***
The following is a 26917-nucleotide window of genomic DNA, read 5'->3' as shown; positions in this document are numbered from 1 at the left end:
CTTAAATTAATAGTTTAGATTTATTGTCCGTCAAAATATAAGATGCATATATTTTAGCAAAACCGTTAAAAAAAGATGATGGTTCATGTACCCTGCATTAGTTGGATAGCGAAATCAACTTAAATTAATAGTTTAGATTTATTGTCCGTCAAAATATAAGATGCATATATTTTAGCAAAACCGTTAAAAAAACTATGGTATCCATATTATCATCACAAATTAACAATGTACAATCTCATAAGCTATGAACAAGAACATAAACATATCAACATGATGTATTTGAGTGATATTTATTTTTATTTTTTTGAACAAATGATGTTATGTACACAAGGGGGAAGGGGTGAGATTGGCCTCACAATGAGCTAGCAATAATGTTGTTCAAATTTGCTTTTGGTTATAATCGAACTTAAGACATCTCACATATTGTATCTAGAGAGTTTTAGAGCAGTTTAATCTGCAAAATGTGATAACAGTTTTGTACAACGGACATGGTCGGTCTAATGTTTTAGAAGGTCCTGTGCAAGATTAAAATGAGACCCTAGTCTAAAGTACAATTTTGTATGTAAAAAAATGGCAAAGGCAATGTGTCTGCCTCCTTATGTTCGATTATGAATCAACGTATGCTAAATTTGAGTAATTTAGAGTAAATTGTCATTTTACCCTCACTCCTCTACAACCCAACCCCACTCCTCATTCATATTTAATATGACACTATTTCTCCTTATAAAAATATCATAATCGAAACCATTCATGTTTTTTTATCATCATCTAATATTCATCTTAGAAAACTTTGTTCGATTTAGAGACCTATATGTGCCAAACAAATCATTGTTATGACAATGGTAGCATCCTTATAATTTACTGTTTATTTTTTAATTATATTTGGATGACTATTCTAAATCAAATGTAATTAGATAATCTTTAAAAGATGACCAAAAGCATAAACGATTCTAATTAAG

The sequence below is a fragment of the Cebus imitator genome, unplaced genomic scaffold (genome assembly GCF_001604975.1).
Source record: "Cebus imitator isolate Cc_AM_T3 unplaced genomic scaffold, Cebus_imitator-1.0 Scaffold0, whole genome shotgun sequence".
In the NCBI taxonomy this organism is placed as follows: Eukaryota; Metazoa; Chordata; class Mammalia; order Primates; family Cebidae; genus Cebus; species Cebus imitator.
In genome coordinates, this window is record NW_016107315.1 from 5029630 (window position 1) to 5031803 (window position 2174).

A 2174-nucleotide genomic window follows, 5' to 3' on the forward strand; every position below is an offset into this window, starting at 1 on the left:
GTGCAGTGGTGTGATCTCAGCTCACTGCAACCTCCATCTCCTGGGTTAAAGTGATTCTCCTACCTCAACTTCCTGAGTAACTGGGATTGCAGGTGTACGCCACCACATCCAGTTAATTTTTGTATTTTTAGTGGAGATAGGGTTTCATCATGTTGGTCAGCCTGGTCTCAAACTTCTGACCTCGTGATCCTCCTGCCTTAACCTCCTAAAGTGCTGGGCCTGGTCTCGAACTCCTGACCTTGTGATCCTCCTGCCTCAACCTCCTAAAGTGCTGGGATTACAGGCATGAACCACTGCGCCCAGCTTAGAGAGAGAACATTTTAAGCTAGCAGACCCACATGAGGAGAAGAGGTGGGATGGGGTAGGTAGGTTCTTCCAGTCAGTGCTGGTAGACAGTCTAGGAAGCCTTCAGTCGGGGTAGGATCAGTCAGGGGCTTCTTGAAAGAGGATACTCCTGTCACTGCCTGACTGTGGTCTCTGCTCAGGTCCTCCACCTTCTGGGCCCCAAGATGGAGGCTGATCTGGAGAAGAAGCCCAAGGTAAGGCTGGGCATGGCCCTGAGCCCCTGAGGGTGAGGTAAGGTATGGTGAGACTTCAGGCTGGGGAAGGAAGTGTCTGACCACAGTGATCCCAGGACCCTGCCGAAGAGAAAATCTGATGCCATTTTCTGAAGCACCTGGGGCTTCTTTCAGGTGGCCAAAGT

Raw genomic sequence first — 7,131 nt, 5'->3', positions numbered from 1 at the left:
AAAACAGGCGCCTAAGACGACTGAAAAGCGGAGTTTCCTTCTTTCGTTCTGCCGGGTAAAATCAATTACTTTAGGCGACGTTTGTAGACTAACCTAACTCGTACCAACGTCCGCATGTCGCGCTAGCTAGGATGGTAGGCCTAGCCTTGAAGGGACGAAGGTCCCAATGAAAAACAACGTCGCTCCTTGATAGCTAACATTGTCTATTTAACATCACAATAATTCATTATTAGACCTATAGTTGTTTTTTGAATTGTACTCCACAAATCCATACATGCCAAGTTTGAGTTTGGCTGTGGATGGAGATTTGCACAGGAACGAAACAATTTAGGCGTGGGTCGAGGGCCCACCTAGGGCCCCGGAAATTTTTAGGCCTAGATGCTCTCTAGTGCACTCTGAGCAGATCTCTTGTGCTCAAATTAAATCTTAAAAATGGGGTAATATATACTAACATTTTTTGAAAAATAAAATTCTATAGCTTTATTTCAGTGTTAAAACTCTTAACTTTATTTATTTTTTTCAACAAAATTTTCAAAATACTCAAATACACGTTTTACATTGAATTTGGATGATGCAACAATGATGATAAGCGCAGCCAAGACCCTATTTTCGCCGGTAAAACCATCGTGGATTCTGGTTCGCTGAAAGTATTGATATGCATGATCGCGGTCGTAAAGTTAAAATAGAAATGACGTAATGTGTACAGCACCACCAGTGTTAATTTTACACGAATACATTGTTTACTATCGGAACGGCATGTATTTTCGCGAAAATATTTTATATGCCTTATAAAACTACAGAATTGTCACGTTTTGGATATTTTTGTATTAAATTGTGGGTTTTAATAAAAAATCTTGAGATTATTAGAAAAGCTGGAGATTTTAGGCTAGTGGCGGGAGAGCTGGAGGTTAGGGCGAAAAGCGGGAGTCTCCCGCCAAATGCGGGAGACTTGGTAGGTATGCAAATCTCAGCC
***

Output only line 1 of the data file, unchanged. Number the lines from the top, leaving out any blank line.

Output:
The following is a 26917-nucleotide window of genomic DNA, read 5'->3' as shown; positions in this document are numbered from 1 at the left end: